GOP "Path To Prosperity" Would Drive More Seniors Into Poverty

April 06, 2011 2:20 pm ET — Walid Zafar

The budget proposed by House Budget Committee Chairman Paul Ryan (R-WI) will decimate the social safety net. An analysis from the Center for Budget and Policy Priorities shows that nearly two-thirds of the budget cuts will be to programs benefiting lower-income Americans. Despite Ryan's assurances to the contrary — he told Fox News this morning that his budget actually will "actually save the safety net" — the "Path to Prosperity" will mean a path to poverty for millions of Americans struggling to stay afloat, including future retirees.

According to the Congressional Budget Office, Medicare beneficiaries "would bear a much larger share of their health care costs than they would under the current program." As Dean Baker explains, the vouchers that Ryan has proposed for those hitting retirement in 2022 will not come close to covering the cost of health insurance. Seniors will have to fork over most of their income for health care:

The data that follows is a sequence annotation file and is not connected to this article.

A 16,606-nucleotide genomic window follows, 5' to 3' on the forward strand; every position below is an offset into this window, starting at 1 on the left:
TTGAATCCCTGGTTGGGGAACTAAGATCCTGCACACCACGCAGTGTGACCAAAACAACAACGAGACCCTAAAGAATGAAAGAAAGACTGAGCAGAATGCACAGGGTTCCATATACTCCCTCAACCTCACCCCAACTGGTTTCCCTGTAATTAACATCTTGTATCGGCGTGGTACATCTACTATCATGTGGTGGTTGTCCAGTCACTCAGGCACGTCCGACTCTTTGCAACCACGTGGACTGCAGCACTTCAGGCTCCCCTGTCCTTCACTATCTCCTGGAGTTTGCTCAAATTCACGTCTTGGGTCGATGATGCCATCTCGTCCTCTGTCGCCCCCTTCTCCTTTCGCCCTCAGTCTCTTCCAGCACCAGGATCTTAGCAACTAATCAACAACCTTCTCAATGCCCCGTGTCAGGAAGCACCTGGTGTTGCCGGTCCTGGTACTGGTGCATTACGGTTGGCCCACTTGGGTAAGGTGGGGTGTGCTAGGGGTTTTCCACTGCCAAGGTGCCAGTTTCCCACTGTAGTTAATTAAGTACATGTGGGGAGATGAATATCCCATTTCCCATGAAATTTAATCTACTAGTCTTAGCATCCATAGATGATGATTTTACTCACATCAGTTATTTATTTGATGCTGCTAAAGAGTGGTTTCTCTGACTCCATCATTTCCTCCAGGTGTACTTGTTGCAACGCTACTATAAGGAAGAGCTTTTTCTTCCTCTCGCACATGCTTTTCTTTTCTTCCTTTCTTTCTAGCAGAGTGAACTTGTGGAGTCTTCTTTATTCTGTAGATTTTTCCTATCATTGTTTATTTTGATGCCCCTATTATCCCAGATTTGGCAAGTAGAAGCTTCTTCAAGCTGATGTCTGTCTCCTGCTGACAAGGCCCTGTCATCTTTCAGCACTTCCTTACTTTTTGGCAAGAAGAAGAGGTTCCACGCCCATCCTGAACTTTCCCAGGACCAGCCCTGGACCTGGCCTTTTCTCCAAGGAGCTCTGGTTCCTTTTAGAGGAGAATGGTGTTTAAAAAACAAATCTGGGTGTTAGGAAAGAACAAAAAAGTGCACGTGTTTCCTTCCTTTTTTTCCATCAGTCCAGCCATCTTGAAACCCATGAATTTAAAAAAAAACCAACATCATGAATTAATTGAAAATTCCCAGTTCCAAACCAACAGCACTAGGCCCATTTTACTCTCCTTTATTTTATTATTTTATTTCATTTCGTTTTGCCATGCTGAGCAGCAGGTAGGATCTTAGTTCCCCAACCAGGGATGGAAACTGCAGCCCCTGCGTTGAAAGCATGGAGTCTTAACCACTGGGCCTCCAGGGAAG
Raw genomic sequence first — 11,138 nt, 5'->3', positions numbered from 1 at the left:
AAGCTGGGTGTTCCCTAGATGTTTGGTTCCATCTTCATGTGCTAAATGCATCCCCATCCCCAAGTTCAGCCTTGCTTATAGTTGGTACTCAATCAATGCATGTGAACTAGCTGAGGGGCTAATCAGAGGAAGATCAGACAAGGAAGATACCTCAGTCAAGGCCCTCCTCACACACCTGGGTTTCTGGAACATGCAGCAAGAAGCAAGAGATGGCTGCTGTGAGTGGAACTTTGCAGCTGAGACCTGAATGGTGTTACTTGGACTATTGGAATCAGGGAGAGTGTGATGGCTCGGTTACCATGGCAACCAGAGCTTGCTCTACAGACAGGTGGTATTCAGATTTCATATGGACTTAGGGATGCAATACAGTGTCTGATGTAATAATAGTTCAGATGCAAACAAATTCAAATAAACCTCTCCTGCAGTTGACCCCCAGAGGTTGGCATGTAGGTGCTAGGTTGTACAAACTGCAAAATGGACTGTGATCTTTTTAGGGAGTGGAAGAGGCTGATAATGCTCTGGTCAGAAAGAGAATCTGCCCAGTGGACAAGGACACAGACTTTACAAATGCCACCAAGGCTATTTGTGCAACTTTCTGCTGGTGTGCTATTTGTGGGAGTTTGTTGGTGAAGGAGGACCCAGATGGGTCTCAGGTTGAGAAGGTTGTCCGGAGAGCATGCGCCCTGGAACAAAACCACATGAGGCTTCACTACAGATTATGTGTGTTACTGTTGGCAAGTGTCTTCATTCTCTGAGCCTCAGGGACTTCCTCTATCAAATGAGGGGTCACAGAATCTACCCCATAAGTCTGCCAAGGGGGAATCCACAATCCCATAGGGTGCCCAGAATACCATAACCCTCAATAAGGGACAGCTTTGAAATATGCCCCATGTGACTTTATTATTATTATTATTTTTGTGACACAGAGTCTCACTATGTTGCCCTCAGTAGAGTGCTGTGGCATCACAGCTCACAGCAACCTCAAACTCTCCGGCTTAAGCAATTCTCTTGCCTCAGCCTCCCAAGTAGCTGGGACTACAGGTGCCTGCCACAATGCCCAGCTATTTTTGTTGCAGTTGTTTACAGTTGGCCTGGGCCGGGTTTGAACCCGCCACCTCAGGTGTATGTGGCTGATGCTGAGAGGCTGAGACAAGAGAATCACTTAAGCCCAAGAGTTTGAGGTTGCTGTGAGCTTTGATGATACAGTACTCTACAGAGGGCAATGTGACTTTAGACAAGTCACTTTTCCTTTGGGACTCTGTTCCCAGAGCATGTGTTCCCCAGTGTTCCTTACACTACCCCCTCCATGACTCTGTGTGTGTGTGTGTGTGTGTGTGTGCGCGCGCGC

According to the CBO analysis the benefit would cover 32 percent of the cost of a health insurance package equivalent to the current Medicare benefit (Figure 1). This means that the beneficiary would pay 68 percent of the cost of this package. Using the CBO assumption of 2.5 percent annual inflation, the voucher would have grown to $9,750 by 2030. This means that a Medicare type plan for someone age 65 would be $30,460 under Representative Ryan's plan, leaving seniors with a bill of $20,700. (This does not count various out of pocket medical expenditures not covered by Medicare.)

Time's Kate Pickert writes that "if Ryan's plan is adopted as is — and it won't be — absent an individual mandate but with guaranteed issue and community rating, private insurance prices in the individual and small-group market would go through the roof. This would lead to more uninsured Americans."

Worse, since Ryan's budget is predicated on repealing the Affordable Care Act in its entirety, including the popular provision that prohibits denying coverage to those with pre-existing health conditions, future retirees will not only be unable to afford coverage on the individual market; they won't even be able to find policies that will cover them in the first place because of the pre-existing conditions they will likely have.

As Paul Krugman notes, "This isn't a serious proposal; it's a strange combination of cruelty and insanely wishful thinking."